• Selenium/node-base image: Navigate to “NodeBase” folder in docker-selenium project and change the selenium version to “2.48.2” as shown below and save Dockerfile. Building selenium/node-base:2.48.2 image as shown:nodebasedockerfilenodebasecmd
  • Selenium/hub image: Navigate to “Hub” folder in the project and make following changes:
  1. Selenium version to 2.48.2
  2. Add ENV JAVA_TOOL_OPTIONS -Dfile.encoding=iso-8859-1 – This environment variable is added to avoid any special character errors in the automation project.
  3. Download tools.jar online and keep it inside Hub folder and add command: COPY tools.jar /usr/lib/jvm/java-8-openjdk-amd64/jre/lib/tools.jar hubfileBuilding selenium/hub:2.48.2 image as shown:hubcmd
  •  Selenium/node-firefox image: Navigate to “NodeFirefox” folder and change selenium version to 2.48.2 and Firefox version to 40.0 in dockerfile.ffdockerfileBuilding selenium/node-firefox:2.48.2 image as shown below :ffcmd
  • Selenium/node-chrome image: Navigate to “NodeChrome” folder and change selenium version to 2.48.2 and chromedriver version to 2.25 in Dockerfile. Keep in mind that we cannot add Chrome browser version because chrome only provides the latest version setup. Please check the changelogs for selenium version and latest chrome version compatibility and create a compatible image accordingly.chromedcokerfileBuilding selenium/node-chrome:2.48.2 image as shown below :chromecmd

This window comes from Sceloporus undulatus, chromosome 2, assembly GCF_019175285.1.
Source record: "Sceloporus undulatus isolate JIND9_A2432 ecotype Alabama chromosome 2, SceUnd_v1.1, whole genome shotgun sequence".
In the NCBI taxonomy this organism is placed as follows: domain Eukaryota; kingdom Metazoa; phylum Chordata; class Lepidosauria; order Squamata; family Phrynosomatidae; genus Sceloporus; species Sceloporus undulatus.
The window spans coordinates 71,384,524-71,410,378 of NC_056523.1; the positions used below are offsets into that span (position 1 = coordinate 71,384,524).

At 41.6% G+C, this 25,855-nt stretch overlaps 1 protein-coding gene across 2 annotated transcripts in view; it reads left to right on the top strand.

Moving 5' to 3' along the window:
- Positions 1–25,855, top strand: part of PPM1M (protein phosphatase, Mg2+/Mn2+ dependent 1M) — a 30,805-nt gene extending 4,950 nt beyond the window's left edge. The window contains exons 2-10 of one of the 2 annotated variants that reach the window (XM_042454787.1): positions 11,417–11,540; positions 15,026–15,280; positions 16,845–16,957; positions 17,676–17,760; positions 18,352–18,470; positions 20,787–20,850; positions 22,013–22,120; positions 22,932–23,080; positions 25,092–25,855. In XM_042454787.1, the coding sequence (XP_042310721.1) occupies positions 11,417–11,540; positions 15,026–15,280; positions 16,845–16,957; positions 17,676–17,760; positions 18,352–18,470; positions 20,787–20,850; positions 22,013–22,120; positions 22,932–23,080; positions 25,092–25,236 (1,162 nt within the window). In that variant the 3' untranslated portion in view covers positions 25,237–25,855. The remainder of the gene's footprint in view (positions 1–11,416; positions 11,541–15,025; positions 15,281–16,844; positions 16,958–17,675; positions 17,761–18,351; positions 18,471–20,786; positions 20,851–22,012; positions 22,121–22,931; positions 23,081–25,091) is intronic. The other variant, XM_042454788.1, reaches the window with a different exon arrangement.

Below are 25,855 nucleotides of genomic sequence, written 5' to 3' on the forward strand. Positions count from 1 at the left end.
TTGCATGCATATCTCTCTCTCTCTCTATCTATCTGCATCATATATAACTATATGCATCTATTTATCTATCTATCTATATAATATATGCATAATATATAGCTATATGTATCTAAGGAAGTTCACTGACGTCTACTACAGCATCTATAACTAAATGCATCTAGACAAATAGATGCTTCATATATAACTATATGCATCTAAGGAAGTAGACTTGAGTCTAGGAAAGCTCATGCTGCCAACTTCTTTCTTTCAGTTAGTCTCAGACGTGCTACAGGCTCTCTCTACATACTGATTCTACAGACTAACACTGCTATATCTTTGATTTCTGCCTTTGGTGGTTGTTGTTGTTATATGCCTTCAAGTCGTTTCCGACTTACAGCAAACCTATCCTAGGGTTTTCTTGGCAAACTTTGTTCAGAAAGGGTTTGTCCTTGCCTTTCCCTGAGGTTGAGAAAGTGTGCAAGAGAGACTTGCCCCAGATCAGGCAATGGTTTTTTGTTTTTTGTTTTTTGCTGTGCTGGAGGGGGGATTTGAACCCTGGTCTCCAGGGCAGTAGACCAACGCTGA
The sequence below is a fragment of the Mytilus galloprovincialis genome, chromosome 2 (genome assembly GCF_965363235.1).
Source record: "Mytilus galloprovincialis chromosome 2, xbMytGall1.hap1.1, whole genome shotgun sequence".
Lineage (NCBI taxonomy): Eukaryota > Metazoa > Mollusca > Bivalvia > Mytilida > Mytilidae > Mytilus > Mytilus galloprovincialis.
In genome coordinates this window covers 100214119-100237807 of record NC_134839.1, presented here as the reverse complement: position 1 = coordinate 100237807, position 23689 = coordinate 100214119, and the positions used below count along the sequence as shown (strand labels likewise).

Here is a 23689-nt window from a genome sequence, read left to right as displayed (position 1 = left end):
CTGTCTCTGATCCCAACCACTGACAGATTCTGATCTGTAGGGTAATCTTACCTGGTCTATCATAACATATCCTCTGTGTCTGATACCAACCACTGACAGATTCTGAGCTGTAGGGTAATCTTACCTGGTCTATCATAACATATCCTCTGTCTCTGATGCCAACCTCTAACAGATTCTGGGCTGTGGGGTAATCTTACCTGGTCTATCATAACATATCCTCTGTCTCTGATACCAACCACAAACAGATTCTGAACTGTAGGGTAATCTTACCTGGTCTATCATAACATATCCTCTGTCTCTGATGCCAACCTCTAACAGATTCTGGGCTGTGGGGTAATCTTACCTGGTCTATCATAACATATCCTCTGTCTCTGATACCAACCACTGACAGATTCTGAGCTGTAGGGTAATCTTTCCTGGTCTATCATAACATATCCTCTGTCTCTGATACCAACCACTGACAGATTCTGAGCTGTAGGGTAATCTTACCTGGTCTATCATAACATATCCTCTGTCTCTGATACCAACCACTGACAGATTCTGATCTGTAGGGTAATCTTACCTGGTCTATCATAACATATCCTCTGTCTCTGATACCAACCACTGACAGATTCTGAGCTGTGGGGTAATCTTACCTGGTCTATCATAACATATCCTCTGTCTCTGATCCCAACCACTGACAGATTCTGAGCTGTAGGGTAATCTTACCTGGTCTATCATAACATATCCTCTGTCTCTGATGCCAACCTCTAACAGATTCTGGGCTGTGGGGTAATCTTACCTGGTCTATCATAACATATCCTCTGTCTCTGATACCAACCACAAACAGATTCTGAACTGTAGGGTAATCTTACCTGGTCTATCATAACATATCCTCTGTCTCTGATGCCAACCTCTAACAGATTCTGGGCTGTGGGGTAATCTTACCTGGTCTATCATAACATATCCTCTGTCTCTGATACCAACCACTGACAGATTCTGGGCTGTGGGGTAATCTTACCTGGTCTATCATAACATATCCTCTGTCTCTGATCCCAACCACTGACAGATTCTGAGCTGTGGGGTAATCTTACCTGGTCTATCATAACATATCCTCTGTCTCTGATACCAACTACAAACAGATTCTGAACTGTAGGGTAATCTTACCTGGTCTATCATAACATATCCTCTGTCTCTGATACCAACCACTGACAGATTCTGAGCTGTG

• Images created with following names:dockimagescmd
  1. Creating Docker-Compose: After creating the final hub and node images, we created a selenium grid setup on our Linux VM by running the hub and node images, which will create separate containers for Hub and Node.

We did this using docker-compose.yml file as it saves manual effort in running the hub and node containers. Docker-compose file looks something like this:

dockercompose

We have defined 2 services here:

  1. Hub: Inside Hub container we have defined:
  • Image: This command will provide the hub image name, which will be used to run the hub container.
  • Port: It shows that hub container port is mapped to local host port 4444.
  • Volumes: This command is used to mount all the dependent directories inside the hub container.
  • Env: We have some project dependent environment variables that also need to be defined inside hub.

2. Node: Inside node we have defined:

  • Image: This command will provide the node image name, which will be used to run the hub container. We will provide the name of either firefox or chrome image depending on the browser we want to execute our scripts on.
  • Env: 2 environment variables are set to link the nodes with the Hub running on the defined port i.e 4444

We integrated this docker-compose.yml file with our automation project to run it through Ant build tool. We did this in following steps:

a. Since in Naukri, we run our automation suite on both Firefox and chrome browsers alternatively, so we created 2 ymls file for each browser handling i.e

  • docker-compose_FF.yml – This file contains the node image for Firefox.
  • docker-compose_Chrome.yml – This file contains the node image for Chrome.

b. Created a script file named ant_cmd.sh, in which the ant command is configured to run the project. Parameters passed through command are naukri framework specific:

ant_Cmd